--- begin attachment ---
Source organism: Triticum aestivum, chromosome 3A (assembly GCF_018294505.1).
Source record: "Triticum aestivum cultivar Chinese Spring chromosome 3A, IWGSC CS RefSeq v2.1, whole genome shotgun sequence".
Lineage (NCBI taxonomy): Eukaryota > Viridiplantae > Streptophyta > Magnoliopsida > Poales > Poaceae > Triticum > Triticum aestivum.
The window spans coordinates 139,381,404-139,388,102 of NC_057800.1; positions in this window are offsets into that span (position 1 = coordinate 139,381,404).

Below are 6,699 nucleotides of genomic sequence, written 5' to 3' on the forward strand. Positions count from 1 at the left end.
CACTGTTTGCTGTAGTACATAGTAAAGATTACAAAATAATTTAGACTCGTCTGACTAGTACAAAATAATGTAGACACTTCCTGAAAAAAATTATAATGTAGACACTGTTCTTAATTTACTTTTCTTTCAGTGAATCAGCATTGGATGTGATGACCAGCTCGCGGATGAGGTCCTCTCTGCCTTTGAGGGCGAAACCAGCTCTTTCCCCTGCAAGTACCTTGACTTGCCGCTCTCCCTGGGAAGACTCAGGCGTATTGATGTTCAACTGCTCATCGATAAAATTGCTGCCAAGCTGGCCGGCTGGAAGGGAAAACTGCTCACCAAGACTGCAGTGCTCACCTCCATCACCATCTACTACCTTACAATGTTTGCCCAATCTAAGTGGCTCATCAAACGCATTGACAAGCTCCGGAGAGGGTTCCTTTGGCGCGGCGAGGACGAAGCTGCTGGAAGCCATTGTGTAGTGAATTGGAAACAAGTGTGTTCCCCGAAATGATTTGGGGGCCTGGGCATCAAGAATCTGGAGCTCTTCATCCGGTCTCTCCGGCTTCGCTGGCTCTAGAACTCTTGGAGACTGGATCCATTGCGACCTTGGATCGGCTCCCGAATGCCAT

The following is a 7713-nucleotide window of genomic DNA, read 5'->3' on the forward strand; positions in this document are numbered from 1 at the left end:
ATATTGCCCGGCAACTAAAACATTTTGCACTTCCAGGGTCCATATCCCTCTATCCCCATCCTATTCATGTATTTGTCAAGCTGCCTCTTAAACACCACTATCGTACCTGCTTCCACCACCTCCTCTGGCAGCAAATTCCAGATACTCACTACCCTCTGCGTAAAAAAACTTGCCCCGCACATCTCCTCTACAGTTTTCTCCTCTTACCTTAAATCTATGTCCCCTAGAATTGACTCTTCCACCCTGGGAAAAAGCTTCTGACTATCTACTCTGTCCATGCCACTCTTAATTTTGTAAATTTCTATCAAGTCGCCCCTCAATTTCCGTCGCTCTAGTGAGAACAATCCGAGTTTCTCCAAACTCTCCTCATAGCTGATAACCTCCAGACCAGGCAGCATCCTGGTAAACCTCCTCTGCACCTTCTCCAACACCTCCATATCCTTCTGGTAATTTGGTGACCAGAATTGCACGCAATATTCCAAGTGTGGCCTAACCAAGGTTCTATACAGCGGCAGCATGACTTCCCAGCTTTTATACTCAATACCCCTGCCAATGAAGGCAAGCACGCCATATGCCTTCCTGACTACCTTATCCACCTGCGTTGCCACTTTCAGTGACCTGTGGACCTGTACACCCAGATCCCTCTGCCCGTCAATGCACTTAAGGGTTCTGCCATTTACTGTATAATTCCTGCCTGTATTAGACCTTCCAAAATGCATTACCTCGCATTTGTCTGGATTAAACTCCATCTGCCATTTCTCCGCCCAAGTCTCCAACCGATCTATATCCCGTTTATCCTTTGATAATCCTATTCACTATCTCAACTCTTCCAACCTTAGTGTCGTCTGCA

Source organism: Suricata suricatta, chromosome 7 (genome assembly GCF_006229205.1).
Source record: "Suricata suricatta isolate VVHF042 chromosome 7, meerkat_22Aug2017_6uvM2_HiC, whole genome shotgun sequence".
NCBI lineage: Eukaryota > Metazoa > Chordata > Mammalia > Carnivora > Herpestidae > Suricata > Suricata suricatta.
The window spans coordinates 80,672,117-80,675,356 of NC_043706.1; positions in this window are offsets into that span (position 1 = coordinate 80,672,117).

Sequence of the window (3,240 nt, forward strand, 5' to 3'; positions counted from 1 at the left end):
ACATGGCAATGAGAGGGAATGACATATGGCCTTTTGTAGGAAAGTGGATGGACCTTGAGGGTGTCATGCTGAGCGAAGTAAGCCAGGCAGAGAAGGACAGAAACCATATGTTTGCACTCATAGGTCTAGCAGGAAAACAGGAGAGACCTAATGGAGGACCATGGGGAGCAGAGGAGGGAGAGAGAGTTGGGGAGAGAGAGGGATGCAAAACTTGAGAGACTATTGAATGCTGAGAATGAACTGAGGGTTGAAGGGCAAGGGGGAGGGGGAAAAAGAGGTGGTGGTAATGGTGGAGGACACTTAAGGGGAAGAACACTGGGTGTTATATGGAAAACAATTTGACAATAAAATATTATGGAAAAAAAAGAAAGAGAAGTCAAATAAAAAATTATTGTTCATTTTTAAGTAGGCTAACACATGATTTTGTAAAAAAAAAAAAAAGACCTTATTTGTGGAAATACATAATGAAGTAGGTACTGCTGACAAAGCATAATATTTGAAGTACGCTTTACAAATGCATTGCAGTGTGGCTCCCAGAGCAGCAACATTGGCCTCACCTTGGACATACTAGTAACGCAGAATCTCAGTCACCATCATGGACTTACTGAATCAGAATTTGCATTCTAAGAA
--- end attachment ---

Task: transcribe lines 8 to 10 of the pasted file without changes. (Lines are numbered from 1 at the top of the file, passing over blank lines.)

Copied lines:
ATATTGCCCGGCAACTAAAACATTTTGCACTTCCAGGGTCCATATCCCTCTATCCCCATCCTATTCATGTATTTGTCAAGCTGCCTCTTAAACACCACTATCGTACCTGCTTCCACCACCTCCTCTGGCAGCAAATTCCAGATACTCACTACCCTCTGCGTAAAAAAACTTGCCCCGCACATCTCCTCTACAGTTTTCTCCTCTTACCTTAAATCTATGTCCCCTAGAATTGACTCTTCCACCCTGGGAAAAAGCTTCTGACTATCTACTCTGTCCATGCCACTCTTAATTTTGTAAATTTCTATCAAGTCGCCCCTCAATTTCCGTCGCTCTAGTGAGAACAATCCGAGTTTCTCCAAACTCTCCTCATAGCTGATAACCTCCAGACCAGGCAGCATCCTGGTAAACCTCCTCTGCACCTTCTCCAACACCTCCATATCCTTCTGGTAATTTGGTGACCAGAATTGCACGCAATATTCCAAGTGTGGCCTAACCAAGGTTCTATACAGCGGCAGCATGACTTCCCAGCTTTTATACTCAATACCCCTGCCAATGAAGGCAAGCACGCCATATGCCTTCCTGACTACCTTATCCACCTGCGTTGCCACTTTCAGTGACCTGTGGACCTGTACACCCAGATCCCTCTGCCCGTCAATGCACTTAAGGGTTCTGCCATTTACTGTATAATTCCTGCCTGTATTAGACCTTCCAAAATGCATTACCTCGCATTTGTCTGGATTAAACTCCATCTGCCATTTCTCCGCCCAAGTCTCCAACCGATCTATATCCCGTTTATCCTTTGATAATCCTATTCACTATCTCAACTCTTCCAACCTTAGTGTCGTCTGCA

Source organism: Suricata suricatta, chromosome 7 (genome assembly GCF_006229205.1).
Source record: "Suricata suricatta isolate VVHF042 chromosome 7, meerkat_22Aug2017_6uvM2_HiC, whole genome shotgun sequence".